CSES in Media

Rural populace yet to go cashless

This report on CSES study was published in The Hindu on 09.11.2017

Inadequate facilities and fear over security to blame for poor patronage, says study

The push towards cashless economy, which was one of the major objectives of demonetisation, has not received the expected traction in rural areas, going by a survey conducted in Ernakulam, which was declared financially inclusive not so long ago.

The survey conducted by the Kochi-based Centre for Socio-economic and Environmental Studies (CSES) at Asamannoor, Pallippuram and Maneedu panchayats in the days leading up to the first anniversary of demonetisation found that only 14.60% of the sample group of over 300 opted for digital transactions.

The number further plummeted to 9.60% when it came to those who have made at least one cashless transaction in the last three months.

Significantly, the number of users of cashless transactions was found to have dropped in the last one year among government employees, farmers, and the unemployed, whereas it grew by 26% among students and 11% among private-sector employees during the same period.

Among the reasons cited for the lack of interest in cashless economy were absence of adequate facilities, fear over security, poor internet connectivity, and inadequate pay for depositing in bank accounts.

Unsurprisingly, high income groups, educated people and youngsters topped in using digital transactions, whereas members of Scheduled Caste and Scheduled Tribe communities accounted for a meagre 3.80%.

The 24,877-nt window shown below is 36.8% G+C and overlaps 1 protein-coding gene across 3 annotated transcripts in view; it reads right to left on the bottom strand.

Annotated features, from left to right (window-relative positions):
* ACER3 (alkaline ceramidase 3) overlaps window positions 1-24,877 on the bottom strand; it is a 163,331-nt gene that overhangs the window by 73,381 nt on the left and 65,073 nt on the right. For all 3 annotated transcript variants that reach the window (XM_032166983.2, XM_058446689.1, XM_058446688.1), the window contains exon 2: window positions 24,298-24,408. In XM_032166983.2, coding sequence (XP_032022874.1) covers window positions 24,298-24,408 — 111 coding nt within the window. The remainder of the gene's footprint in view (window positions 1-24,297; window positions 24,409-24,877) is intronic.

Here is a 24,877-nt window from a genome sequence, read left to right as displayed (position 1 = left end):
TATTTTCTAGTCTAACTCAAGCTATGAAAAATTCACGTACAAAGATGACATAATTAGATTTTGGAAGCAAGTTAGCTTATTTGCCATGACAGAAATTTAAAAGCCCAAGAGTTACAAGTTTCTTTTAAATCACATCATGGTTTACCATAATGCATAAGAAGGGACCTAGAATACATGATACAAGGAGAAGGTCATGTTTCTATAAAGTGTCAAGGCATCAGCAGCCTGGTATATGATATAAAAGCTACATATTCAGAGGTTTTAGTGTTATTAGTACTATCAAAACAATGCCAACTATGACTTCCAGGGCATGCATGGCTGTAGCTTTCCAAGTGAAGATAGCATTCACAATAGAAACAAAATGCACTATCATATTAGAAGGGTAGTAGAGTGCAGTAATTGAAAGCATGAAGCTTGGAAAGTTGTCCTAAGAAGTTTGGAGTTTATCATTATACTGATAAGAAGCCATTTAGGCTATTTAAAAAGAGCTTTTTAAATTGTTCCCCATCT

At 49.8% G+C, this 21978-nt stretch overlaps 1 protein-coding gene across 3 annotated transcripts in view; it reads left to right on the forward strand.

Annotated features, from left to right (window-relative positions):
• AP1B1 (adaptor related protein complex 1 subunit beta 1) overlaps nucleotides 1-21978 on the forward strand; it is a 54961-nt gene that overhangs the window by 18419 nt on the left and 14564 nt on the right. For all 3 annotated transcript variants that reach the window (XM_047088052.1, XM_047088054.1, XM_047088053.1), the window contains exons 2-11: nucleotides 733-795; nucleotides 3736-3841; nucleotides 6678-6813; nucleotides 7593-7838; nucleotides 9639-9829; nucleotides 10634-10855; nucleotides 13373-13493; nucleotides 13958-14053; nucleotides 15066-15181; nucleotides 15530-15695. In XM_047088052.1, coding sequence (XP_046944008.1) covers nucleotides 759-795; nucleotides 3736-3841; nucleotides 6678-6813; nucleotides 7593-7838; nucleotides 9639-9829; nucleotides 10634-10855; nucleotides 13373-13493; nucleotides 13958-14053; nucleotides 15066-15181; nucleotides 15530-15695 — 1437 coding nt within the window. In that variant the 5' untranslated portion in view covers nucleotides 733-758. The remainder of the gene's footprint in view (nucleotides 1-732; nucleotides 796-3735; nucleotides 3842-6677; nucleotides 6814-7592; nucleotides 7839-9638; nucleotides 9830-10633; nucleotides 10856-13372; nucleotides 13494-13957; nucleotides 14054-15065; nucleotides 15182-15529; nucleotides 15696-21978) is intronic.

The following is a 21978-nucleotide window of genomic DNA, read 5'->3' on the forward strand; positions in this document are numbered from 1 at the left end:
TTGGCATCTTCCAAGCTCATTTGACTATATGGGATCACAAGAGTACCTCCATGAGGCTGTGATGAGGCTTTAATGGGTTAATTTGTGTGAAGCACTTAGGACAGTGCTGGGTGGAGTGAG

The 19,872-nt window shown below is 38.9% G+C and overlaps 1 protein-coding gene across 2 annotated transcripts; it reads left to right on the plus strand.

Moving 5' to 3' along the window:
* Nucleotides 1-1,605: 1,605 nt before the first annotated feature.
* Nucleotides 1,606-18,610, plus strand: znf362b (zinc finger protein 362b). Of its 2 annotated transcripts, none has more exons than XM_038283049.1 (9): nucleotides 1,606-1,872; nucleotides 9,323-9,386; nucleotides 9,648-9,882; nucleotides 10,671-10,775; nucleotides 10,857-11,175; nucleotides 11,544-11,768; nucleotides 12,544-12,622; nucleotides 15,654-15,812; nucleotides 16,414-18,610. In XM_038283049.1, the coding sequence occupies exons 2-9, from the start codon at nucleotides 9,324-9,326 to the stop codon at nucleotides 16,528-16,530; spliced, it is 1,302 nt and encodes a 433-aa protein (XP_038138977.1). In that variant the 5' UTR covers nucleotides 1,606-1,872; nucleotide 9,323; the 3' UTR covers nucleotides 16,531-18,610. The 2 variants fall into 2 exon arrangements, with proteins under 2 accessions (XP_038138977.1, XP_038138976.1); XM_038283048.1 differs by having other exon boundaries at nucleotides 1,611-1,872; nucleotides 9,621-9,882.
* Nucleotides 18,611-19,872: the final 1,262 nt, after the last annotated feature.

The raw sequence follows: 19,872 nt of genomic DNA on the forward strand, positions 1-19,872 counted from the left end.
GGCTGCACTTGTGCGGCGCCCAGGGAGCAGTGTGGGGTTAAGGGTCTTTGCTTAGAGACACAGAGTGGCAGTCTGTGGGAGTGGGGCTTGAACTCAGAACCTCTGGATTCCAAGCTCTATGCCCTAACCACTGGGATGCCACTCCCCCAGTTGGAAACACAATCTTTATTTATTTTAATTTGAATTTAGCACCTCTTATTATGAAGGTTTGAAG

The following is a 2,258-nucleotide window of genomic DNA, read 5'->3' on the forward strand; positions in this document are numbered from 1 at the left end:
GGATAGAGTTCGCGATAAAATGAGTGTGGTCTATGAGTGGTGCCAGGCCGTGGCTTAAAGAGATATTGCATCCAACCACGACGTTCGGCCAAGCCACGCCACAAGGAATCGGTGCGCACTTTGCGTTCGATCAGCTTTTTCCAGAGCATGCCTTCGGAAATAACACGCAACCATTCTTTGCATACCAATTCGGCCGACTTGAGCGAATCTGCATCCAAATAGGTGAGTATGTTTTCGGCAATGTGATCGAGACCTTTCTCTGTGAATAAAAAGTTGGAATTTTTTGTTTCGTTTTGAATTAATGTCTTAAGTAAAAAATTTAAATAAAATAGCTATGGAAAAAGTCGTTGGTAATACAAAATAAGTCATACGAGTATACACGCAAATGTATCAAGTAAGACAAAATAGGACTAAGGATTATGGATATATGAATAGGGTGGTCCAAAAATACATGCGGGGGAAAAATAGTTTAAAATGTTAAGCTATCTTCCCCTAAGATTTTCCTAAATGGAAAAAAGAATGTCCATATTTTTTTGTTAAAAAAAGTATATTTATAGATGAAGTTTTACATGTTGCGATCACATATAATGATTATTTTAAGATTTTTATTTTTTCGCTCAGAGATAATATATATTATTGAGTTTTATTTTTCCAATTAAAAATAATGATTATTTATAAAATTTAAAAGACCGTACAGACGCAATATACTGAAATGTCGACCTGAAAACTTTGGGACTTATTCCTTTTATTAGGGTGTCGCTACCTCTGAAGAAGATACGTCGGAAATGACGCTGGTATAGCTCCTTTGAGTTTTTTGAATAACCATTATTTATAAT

Twenty per cent people of the above poverty line category adopted cashless transactions compared to just 4.60% of those of below poverty line. Nineteen per cent of men used digital transactions, while it was 10% among women.

Factor in age also

Age is also a significant factor when it comes to adoption of cashless ways, going by the findings of the survey. While 40% of people aged below 30 years used digital transactions, it was just 3% among those aged above 60 years. The rate of growth among youngsters using cashless transactions compared to last year was 16.70%, while it was only 1.50% among 60-plus.

Education is another factor, as 46% of graduates and postgraduates and 54% of those with professional education adopted cashless transactions compared to only 3% among those with education below Standard 10.

Credit cards accounted for 3.30%, internet banking 4.30%, mobile banking 4%, and e-valet 3.60% of cashless transactions.

While 7.60% among the surveyed started adopting cashless methods this year, 2.60% among those who used it last year did not adopt them.